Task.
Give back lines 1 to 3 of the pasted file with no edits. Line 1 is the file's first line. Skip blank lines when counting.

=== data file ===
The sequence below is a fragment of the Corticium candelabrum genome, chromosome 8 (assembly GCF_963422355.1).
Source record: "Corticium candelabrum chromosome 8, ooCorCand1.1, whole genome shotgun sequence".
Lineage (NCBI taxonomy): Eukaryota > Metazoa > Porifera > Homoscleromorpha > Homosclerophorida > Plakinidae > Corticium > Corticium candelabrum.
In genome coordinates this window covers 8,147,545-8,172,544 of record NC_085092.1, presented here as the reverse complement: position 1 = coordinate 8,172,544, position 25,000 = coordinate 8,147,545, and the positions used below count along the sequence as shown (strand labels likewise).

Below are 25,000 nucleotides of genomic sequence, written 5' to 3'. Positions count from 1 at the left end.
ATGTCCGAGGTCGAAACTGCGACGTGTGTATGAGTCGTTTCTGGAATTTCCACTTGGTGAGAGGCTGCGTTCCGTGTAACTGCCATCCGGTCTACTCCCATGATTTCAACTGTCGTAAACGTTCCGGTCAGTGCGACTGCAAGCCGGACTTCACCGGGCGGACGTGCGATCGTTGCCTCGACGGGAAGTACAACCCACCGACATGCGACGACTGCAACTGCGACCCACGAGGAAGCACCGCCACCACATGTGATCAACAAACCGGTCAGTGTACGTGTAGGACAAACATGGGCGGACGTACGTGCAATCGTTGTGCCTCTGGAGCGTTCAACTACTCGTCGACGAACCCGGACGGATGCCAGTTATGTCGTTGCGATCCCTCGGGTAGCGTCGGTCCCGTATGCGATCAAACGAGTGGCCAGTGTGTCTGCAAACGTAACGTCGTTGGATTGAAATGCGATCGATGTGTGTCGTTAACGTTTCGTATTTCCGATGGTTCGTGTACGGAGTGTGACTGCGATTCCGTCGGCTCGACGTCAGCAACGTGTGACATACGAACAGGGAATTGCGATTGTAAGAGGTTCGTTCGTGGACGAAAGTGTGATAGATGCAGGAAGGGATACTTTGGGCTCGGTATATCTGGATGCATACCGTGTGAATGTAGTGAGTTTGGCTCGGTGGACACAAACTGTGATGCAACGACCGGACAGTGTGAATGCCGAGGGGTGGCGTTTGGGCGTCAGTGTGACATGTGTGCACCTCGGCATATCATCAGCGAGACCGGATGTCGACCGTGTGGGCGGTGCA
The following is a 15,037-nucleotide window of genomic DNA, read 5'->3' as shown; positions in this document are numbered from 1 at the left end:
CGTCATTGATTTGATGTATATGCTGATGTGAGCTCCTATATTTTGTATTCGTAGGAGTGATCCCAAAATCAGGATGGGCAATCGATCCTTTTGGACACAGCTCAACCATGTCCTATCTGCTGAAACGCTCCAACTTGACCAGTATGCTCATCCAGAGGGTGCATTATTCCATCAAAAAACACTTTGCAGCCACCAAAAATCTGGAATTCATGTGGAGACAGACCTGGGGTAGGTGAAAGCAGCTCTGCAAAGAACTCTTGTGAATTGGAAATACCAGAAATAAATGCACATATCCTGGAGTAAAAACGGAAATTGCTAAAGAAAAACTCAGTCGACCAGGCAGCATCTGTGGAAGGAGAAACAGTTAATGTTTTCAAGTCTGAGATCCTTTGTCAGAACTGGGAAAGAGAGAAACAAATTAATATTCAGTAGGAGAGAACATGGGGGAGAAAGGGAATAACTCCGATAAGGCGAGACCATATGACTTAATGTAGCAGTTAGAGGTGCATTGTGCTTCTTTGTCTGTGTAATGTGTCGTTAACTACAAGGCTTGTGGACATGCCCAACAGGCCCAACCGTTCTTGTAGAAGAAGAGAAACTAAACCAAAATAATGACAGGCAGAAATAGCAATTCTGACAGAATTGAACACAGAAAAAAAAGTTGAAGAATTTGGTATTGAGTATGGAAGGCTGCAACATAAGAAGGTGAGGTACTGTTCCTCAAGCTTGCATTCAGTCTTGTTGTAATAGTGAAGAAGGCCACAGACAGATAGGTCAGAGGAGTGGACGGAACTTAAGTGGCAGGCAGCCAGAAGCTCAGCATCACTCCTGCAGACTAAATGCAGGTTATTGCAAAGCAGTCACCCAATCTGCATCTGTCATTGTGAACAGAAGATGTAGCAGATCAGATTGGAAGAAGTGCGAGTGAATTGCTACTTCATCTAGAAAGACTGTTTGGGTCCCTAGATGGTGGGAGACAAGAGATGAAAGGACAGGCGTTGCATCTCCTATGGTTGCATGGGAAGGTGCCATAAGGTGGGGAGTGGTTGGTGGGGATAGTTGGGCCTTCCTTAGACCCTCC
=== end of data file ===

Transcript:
The sequence below is a fragment of the Corticium candelabrum genome, chromosome 8 (assembly GCF_963422355.1).
Source record: "Corticium candelabrum chromosome 8, ooCorCand1.1, whole genome shotgun sequence".
Lineage (NCBI taxonomy): Eukaryota > Metazoa > Porifera > Homoscleromorpha > Homosclerophorida > Plakinidae > Corticium > Corticium candelabrum.